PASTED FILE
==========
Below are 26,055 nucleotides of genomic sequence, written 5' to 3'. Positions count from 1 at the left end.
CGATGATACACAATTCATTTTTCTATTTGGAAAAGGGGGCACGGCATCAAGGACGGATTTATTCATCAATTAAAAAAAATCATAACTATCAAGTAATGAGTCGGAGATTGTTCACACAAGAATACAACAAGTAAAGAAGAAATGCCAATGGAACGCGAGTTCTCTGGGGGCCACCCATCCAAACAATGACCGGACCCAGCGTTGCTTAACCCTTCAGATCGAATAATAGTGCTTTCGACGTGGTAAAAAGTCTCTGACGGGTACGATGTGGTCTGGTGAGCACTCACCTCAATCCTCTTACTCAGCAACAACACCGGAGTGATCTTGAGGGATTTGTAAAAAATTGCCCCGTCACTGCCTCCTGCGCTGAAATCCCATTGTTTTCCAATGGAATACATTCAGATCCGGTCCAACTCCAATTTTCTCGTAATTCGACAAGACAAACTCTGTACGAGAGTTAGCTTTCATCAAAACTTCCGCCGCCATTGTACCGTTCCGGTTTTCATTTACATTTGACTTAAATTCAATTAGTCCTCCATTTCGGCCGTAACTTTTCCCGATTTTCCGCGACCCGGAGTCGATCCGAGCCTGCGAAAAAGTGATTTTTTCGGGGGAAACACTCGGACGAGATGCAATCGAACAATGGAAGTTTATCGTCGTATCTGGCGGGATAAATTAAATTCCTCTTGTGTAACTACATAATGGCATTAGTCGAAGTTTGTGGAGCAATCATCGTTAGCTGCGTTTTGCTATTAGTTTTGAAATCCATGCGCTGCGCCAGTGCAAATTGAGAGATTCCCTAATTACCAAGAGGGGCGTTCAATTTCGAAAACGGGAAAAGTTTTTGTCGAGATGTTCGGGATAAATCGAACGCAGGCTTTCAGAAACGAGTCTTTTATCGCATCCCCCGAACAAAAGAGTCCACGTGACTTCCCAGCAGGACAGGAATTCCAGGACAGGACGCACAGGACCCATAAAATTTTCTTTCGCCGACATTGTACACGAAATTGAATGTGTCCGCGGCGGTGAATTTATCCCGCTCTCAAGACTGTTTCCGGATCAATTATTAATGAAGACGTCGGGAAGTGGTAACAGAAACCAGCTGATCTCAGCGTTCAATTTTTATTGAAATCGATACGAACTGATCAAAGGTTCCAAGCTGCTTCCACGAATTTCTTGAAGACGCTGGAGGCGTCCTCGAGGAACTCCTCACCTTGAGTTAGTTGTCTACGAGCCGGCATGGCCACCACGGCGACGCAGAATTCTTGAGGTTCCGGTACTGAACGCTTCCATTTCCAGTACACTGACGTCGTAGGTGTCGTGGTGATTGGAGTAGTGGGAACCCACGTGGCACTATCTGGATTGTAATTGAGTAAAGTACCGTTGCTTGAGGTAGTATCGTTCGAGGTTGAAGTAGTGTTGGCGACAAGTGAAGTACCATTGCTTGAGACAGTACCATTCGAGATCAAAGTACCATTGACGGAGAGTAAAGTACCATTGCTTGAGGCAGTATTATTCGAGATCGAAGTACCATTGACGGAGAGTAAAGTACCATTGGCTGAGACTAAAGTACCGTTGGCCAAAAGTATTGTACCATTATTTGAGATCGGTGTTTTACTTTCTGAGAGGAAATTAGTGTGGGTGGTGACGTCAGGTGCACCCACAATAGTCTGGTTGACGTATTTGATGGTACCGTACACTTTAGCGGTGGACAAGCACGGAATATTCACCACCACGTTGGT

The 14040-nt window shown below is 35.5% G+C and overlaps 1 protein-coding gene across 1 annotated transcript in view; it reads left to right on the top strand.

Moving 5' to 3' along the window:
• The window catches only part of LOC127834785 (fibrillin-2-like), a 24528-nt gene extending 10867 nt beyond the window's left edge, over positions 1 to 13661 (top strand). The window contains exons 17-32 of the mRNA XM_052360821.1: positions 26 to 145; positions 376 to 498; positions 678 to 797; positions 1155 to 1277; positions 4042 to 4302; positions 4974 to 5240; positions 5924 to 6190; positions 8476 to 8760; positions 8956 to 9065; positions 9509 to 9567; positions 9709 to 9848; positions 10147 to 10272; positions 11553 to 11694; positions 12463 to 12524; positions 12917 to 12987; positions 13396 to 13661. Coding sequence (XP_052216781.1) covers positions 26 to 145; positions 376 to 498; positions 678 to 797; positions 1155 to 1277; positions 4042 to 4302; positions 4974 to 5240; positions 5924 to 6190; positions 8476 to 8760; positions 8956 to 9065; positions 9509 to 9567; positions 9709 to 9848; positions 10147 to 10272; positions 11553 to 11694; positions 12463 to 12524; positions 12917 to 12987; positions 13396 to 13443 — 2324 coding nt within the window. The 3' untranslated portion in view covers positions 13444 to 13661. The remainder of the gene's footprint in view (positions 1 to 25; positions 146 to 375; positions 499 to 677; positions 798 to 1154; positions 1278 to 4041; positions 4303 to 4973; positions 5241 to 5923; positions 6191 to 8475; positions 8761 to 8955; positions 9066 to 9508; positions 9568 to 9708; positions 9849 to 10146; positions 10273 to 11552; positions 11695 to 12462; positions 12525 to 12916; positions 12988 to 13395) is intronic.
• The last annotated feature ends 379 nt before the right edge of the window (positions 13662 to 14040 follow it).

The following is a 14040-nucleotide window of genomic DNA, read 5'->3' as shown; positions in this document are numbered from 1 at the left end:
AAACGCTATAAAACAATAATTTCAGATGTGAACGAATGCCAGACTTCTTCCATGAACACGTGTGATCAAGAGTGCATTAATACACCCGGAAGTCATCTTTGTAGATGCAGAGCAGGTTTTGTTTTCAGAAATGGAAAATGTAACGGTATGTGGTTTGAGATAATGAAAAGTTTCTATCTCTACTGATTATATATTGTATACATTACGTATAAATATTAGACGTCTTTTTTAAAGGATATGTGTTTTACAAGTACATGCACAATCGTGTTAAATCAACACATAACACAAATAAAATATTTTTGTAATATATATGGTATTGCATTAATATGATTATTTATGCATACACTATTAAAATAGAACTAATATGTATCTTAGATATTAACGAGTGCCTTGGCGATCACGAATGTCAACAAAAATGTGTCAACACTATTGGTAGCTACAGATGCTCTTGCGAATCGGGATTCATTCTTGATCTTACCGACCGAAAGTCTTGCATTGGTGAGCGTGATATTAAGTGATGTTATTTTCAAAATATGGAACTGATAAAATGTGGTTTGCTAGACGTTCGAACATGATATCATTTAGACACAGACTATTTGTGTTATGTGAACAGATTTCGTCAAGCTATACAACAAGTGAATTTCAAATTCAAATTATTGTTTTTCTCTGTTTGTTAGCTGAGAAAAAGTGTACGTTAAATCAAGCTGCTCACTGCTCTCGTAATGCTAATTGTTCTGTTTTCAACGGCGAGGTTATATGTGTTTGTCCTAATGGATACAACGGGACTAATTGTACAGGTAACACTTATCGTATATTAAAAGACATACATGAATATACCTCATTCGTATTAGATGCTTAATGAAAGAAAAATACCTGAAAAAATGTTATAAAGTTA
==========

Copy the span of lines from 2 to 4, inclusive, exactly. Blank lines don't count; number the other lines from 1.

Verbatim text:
CGATGATACACAATTCATTTTTCTATTTGGAAAAGGGGGCACGGCATCAAGGACGGATTTATTCATCAATTAAAAAAAATCATAACTATCAAGTAATGAGTCGGAGATTGTTCACACAAGAATACAACAAGTAAAGAAGAAATGCCAATGGAACGCGAGTTCTCTGGGGGCCACCCATCCAAACAATGACCGGACCCAGCGTTGCTTAACCCTTCAGATCGAATAATAGTGCTTTCGACGTGGTAAAAAGTCTCTGACGGGTACGATGTGGTCTGGTGAGCACTCACCTCAATCCTCTTACTCAGCAACAACACCGGAGTGATCTTGAGGGATTTGTAAAAAATTGCCCCGTCACTGCCTCCTGCGCTGAAATCCCATTGTTTTCCAATGGAATACATTCAGATCCGGTCCAACTCCAATTTTCTCGTAATTCGACAAGACAAACTCTGTACGAGAGTTAGCTTTCATCAAAACTTCCGCCGCCATTGTACCGTTCCGGTTTTCATTTACATTTGACTTAAATTCAATTAGTCCTCCATTTCGGCCGTAACTTTTCCCGATTTTCCGCGACCCGGAGTCGATCCGAGCCTGCGAAAAAGTGATTTTTTCGGGGGAAACACTCGGACGAGATGCAATCGAACAATGGAAGTTTATCGTCGTATCTGGCGGGATAAATTAAATTCCTCTTGTGTAACTACATAATGGCATTAGTCGAAGTTTGTGGAGCAATCATCGTTAGCTGCGTTTTGCTATTAGTTTTGAAATCCATGCGCTGCGCCAGTGCAAATTGAGAGATTCCCTAATTACCAAGAGGGGCGTTCAATTTCGAAAACGGGAAAAGTTTTTGTCGAGATGTTCGGGATAAATCGAACGCAGGCTTTCAGAAACGAGTCTTTTATCGCATCCCCCGAACAAAAGAGTCCACGTGACTTCCCAGCAGGACAGGAATTCCAGGACAGGACGCACAGGACCCATAAAATTTTCTTTCGCCGACATTGTACACGAAATTGAATGTGTCCGCGGCGGTGAATTTATCCCGCTCTCAAGACTGTTTCCGGATCAATTATTAATGAAGACGTCGGGAAGTGGTAACAGAAACCAGCTGATCTCAGCGTTCAATTTTTATTGAAATCGATACGAACTGATCAAAGGTTCCAAGCTGCTTCCACGAATTTCTTGAAGACGCTGGAGGCGTCCTCGAGGAACTCCTCACCTTGAGTTAGTTGTCTACGAGCCGGCATGGCCACCACGGCGACGCAGAATTCTTGAGGTTCCGGTACTGAACGCTTCCATTTCCAGTACACTGACGTCGTAGGTGTCGTGGTGATTGGAGTAGTGGGAACCCACGTGGCACTATCTGGATTGTAATTGAGTAAAGTACCGTTGCTTGAGGTAGTATCGTTCGAGGTTGAAGTAGTGTTGGCGACAAGTGAAGTACCATTGCTTGAGACAGTACCATTCGAGATCAAAGTACCATTGACGGAGAGTAAAGTACCATTGCTTGAGGCAGTATTATTCGAGATCGAAGTACCATTGACGGAGAGTAAAGTACCATTGGCTGAGACTAAAGTACCGTTGGCCAAAAGTATTGTACCATTATTTGAGATCGGTGTTTTACTTTCTGAGAGGAAATTAGTGTGGGTGGTGACGTCAGGTGCACCCACAATAGTCTGGTTGACGTATTTGATGGTACCGTACACTTTAGCGGTGGACAAGCACGGAATATTCACCACCACGTTGGT

The 14040-nt window shown below is 35.5% G+C and overlaps 1 protein-coding gene across 1 annotated transcript in view; it reads left to right on the top strand.

Moving 5' to 3' along the window: